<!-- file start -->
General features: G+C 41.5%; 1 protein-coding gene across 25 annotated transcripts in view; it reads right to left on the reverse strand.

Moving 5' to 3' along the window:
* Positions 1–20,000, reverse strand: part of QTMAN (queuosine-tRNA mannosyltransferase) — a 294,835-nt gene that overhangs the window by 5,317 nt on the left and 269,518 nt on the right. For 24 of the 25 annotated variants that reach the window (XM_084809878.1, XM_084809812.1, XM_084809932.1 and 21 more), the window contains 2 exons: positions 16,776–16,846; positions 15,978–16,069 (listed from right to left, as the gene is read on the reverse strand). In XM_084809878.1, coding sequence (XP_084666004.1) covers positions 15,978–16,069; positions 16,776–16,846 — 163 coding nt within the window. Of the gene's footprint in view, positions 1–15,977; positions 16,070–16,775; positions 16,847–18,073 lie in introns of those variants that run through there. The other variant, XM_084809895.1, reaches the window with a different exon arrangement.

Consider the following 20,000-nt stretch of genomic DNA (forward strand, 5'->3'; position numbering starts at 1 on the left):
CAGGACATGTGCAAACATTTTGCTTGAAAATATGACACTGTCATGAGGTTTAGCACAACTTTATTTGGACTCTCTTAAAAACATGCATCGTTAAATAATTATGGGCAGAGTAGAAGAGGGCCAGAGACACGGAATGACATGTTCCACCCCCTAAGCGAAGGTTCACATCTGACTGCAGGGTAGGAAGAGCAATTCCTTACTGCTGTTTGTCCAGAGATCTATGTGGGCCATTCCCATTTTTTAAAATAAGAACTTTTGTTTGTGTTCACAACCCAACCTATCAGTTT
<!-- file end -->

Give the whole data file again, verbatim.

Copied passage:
General features: G+C 41.5%; 1 protein-coding gene across 25 annotated transcripts in view; it reads right to left on the reverse strand.

Moving 5' to 3' along the window:
* Positions 1–20,000, reverse strand: part of QTMAN (queuosine-tRNA mannosyltransferase) — a 294,835-nt gene that overhangs the window by 5,317 nt on the left and 269,518 nt on the right. For 24 of the 25 annotated variants that reach the window (XM_084809878.1, XM_084809812.1, XM_084809932.1 and 21 more), the window contains 2 exons: positions 16,776–16,846; positions 15,978–16,069 (listed from right to left, as the gene is read on the reverse strand). In XM_084809878.1, coding sequence (XP_084666004.1) covers positions 15,978–16,069; positions 16,776–16,846 — 163 coding nt within the window. Of the gene's footprint in view, positions 1–15,977; positions 16,070–16,775; positions 16,847–18,073 lie in introns of those variants that run through there. The other variant, XM_084809895.1, reaches the window with a different exon arrangement.

Consider the following 20,000-nt stretch of genomic DNA (forward strand, 5'->3'; position numbering starts at 1 on the left):
CAGGACATGTGCAAACATTTTGCTTGAAAATATGACACTGTCATGAGGTTTAGCACAACTTTATTTGGACTCTCTTAAAAACATGCATCGTTAAATAATTATGGGCAGAGTAGAAGAGGGCCAGAGACACGGAATGACATGTTCCACCCCCTAAGCGAAGGTTCACATCTGACTGCAGGGTAGGAAGAGCAATTCCTTACTGCTGTTTGTCCAGAGATCTATGTGGGCCATTCCCATTTTTTAAAATAAGAACTTTTGTTTGTGTTCACAACCCAACCTATCAGTTT